All I can say is, when I go on tour, I give up a lot of the things that I really like about being alive. Which is being in my studio every day, spending time with dogs, trying to have real relationships, having friendships, et cetera. Playing music is great, but living in airports and hotel rooms? Over time it’s not the healthiest way to live.

So how would you address fans from, say, Argentina or Australia, who want to see you perform this year? What would you say to them?

Well, I’ve been to both places many times in my life, so I’d say, hopefully in the past you’ve had that opportunity, and maybe in the future that opportunity will arise again. And for this album, we’re streaming the concert – like, we’re bringing in lights and cameras – so in some ways what I would say to them is, look, it’s the best of both worlds! You can watch the show in your underpants, and check your Twitter feed at the same time, and have a snack.

And you don’t have to pay ten dollars for a beer.

And we’re streaming a show the week that the record’s released [Friday October 4]; and so in a way it’s like anyone anywhere… Normally if I was playing a show in Berlin the week the album was released, someone might have to go there – and this way they can stay home.

So, you’ve been DJing more often lately?

Yes, the last couple of years.

And you’ve been enjoying it?

Yeah. I mean, it creates a lot of confusion, because the music I play when I DJ sounds nothing like the music I put on my records; and the music I make on my records sounds nothing like the music I play when I DJ. So people who like my records come to my DJ sets and are sometimes confused. And in turn…like I DJ’d at Coachella last year, and someone who comes to this Coachella DJ set and bought one of my records expecting a big techno-rave party, and instead gets quiet, sort of delicate low-fi indie music? Maybe they’re disappointed, I don’t know.

But, yeah, DJing – it’s just really fun! You show up, play records for a couple of hours, jump up and down. You get to take credit for other people’s records.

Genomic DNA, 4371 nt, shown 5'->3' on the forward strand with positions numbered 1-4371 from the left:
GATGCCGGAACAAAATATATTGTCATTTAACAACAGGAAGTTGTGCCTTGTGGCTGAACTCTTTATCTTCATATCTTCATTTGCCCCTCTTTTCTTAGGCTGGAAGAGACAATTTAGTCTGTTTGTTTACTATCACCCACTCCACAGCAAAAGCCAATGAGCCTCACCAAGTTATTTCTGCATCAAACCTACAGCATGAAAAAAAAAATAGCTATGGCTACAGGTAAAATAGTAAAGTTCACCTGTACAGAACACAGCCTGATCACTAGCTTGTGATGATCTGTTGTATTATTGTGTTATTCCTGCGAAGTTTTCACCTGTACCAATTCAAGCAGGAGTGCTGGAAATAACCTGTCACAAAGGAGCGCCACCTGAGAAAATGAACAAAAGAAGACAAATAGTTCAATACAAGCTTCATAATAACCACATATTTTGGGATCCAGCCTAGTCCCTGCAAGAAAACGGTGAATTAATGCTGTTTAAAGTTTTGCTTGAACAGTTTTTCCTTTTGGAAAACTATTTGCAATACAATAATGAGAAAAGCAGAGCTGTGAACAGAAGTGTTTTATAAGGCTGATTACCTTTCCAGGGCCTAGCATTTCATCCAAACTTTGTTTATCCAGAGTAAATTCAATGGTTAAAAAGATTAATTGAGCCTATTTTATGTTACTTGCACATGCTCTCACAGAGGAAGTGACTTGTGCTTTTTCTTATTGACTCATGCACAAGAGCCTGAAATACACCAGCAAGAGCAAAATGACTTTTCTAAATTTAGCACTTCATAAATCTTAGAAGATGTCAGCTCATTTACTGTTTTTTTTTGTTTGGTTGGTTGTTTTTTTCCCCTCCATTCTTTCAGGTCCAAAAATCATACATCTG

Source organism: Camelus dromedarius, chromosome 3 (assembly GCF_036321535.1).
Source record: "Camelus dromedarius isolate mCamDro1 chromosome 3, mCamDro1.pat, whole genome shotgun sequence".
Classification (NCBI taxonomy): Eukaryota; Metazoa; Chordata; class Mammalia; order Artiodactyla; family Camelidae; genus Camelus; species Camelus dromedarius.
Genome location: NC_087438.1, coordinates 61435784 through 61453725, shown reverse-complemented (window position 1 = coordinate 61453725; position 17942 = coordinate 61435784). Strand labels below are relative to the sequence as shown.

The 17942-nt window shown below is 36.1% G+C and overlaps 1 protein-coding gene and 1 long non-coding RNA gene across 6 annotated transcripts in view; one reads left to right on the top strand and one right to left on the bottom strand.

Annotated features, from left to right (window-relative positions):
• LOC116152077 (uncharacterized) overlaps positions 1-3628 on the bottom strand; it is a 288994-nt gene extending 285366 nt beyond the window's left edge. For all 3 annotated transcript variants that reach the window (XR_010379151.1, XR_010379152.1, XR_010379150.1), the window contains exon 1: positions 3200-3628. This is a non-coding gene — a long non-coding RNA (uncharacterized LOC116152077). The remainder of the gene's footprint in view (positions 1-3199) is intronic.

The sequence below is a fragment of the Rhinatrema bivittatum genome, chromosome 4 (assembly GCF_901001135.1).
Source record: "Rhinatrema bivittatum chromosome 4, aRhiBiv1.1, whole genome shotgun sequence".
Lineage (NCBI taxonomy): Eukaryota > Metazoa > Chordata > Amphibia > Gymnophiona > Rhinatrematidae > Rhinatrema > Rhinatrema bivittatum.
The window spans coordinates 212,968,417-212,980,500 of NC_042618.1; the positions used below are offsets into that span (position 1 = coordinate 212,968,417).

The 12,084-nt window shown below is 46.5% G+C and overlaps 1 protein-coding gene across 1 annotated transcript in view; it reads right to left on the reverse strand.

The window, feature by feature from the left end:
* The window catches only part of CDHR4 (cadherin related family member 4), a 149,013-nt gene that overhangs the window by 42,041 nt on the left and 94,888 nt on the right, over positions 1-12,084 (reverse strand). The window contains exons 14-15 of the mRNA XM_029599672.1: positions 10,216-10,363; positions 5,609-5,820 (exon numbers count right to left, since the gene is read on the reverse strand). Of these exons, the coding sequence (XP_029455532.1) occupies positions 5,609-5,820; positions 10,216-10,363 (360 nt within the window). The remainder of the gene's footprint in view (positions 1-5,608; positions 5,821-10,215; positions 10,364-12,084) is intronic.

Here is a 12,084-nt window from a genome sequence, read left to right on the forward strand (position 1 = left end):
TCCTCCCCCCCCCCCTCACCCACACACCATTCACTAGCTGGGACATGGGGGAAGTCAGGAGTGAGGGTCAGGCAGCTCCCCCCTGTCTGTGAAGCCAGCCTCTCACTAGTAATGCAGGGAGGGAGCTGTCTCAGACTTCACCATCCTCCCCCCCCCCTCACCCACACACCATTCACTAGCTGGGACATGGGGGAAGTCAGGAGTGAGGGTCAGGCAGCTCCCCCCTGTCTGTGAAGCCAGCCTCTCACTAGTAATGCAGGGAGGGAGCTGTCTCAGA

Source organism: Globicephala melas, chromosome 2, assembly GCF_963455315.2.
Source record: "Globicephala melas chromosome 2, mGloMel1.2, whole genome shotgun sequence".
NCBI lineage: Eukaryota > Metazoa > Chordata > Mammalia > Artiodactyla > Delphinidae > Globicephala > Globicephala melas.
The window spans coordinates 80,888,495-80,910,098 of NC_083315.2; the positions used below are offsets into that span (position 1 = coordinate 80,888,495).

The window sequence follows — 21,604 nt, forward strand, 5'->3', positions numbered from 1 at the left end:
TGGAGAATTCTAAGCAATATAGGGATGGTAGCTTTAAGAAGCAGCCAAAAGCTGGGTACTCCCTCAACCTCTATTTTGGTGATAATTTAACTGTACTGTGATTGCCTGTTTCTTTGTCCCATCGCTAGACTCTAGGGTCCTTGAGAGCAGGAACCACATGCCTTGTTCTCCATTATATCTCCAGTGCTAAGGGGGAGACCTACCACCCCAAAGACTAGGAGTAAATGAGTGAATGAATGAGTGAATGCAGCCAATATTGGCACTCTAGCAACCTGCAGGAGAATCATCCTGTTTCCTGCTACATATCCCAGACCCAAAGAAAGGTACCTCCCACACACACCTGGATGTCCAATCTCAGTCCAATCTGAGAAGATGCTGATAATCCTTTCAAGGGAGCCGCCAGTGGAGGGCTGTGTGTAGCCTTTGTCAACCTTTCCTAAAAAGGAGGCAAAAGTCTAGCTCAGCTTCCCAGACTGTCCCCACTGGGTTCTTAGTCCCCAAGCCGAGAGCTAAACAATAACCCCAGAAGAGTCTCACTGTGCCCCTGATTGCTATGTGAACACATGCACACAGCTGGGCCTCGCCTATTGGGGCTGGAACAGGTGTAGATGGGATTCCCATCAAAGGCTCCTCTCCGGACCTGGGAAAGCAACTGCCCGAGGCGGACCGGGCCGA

So to you it’s a different animal than playing live.



Have you been influenced by other, younger DJs lately? Or is it all coming from your own collection?

When I first sort of got back into it… I was playing a lot of my old favourite rave and house records. And then I got an account with Beatport – and it’s just so easy to hear and buy new music. In the olden days, as you know, it’s like, save up your money, go to the record store – maybe Vinyl Mania or one of those dance stores in New York would have 20 new records, and they were all imports and they all cost $10. And so you’d have to listen to them and go, can I afford to buy four of them or five of them?

And they had maybe one track each.

And then you get it home and you’re like, oh gosh, it’s really not as good as I thought. Whereas now, buying stuff online, the records cost $1.99 – and say you buy 20 of them, and you’ve just spent $40, and there’s a good chance you can actually play them. So now when I DJ, it’s 98% new records, and a few old. And oddly enough, a lot of Australian records. It seems like Australia, as a relatively small country in terms of population, certainly punches above its weight in terms of its influence on the global dance scene.

Any particular Australian producers you’re into lately?

The other thing is that in the world of dance music and electronic music, I oftentimes don’t know where people come from. Like there’s this one guy, Donald Glaude, and I assumed he was German – turns out he’s from San Francisco. Or someone gives themselves a name, like, you know, Sound Corporation. Does that mean they’re from New York? Does it mean they’re from Korea?

But [speaking of Australian artists], Tommy Trash. That song The End – granted it’s a couple of years old now, but it was such a monster. I’ve been playing a lot of festivals. The thing I’m doing tomorrow [at Chinese Laundry] will maybe be a little more nuanced because it’s quite small, but at festivals it’s all about the bombast. Big, over-the-top, bombastic – and that’s where some of these Australian productions [by] Loops of Fury, Tommy Trash, just make so much sense, in a stadium for 50,000 people.